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Following up on his near future dystopia Soft Apocalypse (2011), Hugo winner and Nebula nominee Will McIntosh (for the story "Bridesicle," Asimov's, June 2010) turns to a dark fantasy, at times bordering on horror. Hitchers is a quick, pleasantly readable book (despite its dark elements) that gets that way by privileging story above all else, and by putting emotional blinders on, for most of the book, to the events it depicts. Its almost odd geniality scants opportunities, jars against some of the book's content, narrows its focus, and reduces its significance to not much more than a mildly amusing pastime.

Finn Darby is a cartoonist who is starting to enjoy great success with his strip, Toy Shop, which he's continued drawing against the wishes of its originator, his dead grandfather, an abusive, alcoholic, paraplegic bully. Finn lost his wife in a freak accident two years ago, the same day his grandfather died. He's trying to date but it's not going well.

Early in the book, a terrorist attack kills half a million or so people in Finn's home city of Atlanta, and he loses his two best friends. He also dies himself, for a few minutes, though he's brought back to life.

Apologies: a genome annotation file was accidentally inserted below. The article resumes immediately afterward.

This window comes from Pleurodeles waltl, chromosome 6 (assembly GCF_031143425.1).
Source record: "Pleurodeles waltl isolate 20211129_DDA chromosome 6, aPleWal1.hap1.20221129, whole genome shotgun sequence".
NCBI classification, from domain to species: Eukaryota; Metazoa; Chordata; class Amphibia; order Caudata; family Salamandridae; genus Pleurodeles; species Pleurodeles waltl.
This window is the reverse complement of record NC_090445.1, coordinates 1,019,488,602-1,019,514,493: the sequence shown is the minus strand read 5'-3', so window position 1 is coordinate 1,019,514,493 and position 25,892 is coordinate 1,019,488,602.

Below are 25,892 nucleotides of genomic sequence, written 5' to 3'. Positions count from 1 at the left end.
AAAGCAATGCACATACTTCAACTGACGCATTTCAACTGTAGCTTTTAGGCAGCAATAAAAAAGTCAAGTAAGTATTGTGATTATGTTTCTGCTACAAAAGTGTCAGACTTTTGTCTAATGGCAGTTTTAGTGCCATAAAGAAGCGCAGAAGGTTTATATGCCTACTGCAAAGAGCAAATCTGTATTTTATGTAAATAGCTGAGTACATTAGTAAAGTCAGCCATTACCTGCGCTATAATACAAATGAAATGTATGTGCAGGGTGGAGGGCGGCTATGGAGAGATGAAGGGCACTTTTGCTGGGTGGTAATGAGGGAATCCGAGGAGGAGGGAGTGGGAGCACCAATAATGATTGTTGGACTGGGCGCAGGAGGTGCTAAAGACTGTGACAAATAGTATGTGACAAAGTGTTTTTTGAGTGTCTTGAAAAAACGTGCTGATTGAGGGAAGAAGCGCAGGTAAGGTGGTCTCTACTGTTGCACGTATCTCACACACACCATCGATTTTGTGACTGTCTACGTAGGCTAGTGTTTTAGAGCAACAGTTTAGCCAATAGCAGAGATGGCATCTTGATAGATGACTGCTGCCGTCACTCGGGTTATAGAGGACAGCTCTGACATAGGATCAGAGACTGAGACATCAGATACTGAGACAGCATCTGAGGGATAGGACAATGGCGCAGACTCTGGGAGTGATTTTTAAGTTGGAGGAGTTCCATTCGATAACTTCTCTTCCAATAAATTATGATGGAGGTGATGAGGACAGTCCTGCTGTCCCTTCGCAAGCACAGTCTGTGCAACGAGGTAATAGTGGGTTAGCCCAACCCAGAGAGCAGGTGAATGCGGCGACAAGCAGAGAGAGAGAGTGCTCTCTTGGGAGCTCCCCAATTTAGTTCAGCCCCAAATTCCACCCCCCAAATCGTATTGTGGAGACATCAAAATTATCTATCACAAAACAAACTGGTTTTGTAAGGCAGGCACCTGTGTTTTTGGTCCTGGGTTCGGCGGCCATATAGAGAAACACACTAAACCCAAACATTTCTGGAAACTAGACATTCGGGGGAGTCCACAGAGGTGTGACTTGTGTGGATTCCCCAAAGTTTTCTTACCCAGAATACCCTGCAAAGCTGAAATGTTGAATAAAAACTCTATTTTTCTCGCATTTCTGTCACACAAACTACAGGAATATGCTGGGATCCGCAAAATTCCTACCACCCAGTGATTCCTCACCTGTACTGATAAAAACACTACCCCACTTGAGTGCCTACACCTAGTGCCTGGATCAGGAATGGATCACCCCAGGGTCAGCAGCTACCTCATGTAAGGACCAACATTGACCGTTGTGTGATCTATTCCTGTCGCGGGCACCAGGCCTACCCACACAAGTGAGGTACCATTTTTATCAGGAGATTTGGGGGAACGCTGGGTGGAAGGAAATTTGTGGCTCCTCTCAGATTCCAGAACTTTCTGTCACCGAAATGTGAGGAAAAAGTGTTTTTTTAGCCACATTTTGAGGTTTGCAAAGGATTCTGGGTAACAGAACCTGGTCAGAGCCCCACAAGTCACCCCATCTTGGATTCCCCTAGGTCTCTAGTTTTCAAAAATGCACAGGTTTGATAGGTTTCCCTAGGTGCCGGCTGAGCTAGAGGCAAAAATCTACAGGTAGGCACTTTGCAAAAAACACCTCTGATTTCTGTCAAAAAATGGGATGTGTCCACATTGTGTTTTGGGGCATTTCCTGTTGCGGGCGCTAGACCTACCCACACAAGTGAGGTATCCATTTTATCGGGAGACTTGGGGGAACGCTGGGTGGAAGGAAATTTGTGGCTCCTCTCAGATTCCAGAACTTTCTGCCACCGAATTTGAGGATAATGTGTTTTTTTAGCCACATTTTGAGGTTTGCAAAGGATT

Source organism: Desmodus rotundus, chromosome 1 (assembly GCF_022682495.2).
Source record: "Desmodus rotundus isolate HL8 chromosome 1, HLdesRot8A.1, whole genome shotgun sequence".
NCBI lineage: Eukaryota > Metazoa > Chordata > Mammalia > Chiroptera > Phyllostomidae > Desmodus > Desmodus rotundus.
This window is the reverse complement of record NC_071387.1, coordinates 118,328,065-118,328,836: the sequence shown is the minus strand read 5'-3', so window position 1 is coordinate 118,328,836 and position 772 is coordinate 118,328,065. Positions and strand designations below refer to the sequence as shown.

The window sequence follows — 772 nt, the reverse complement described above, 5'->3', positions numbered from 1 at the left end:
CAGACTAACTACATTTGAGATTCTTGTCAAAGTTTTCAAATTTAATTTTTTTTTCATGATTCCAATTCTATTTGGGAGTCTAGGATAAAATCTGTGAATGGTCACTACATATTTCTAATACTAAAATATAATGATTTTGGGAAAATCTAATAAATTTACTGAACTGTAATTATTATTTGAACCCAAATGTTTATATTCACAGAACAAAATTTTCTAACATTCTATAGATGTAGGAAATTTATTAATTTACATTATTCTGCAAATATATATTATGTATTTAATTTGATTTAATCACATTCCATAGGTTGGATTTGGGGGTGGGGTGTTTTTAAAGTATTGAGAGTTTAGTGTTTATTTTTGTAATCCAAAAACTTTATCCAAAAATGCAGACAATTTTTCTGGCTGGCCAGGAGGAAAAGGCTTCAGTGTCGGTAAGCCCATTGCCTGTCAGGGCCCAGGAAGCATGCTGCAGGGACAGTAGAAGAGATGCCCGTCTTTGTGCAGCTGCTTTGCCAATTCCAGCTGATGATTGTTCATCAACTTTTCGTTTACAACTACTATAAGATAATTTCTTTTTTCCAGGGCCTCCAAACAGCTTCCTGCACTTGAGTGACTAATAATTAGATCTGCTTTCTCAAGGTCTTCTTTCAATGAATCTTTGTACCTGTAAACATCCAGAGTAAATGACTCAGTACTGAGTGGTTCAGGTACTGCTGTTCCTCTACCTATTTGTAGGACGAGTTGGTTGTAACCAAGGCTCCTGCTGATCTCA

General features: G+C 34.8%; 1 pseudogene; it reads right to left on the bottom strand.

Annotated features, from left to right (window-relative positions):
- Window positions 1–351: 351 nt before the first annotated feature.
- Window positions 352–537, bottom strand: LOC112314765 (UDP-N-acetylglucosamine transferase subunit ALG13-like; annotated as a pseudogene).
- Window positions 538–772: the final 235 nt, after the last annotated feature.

Soon, Finn and others in his area begin to suffer attacks in which they appear to be taken over by the dead. Finn’s "Hitcher" (as the revenant spirits are called) turns out to be his grandfather, Tom, who is determined to take over Finn's life and career. Finn's dead wife, Lorena, also comes back, a source of both joy and pain. Finn teams with an aging rock star and a waitress he's drawn to, who also have hitchers, to try to find a way to send the dead back to Deadland (as they call it) before they're evicted from their own bodies.

McIntosh has a pleasing, easy to read style, spare but not excessively so, and he keeps the story moving. In fact, his style could be called light, and he could have employed it writing a comedy or a farce. The scene that immediately follows Lorena's wrenching death is Finn's first attempt to date. It's all going wrong with Lyndsay, whom Finn met on, and in a panic he calls his friend Annie from a restaurant bathroom. What ensues, to the sound of other people peeing and the embarrassment of being overheard in a bathroom, is very much a conversation out of a romantic comedy where the best friend (male or female) provides a humorous and warm play by play to the embarrassing on-screen situation. Annie asks "Is she ugly?" twice, sends a "Big hug," and, finding out she is not ugly, asks,

"Hey, what if she offers to sleep with you?"

"She's not going to."

"She might."

"She won't."

"But what if she does? You said she was good looking."

An image of Lyndsay unbuttoning her silk blouse flashed through my mind. I banished it.

"Are you going to kiss her goodnight?" Annie persisted.


"Then what are you going to do? Are you going to shake her hand?" Her tone was teasing now. (pp. 9-13)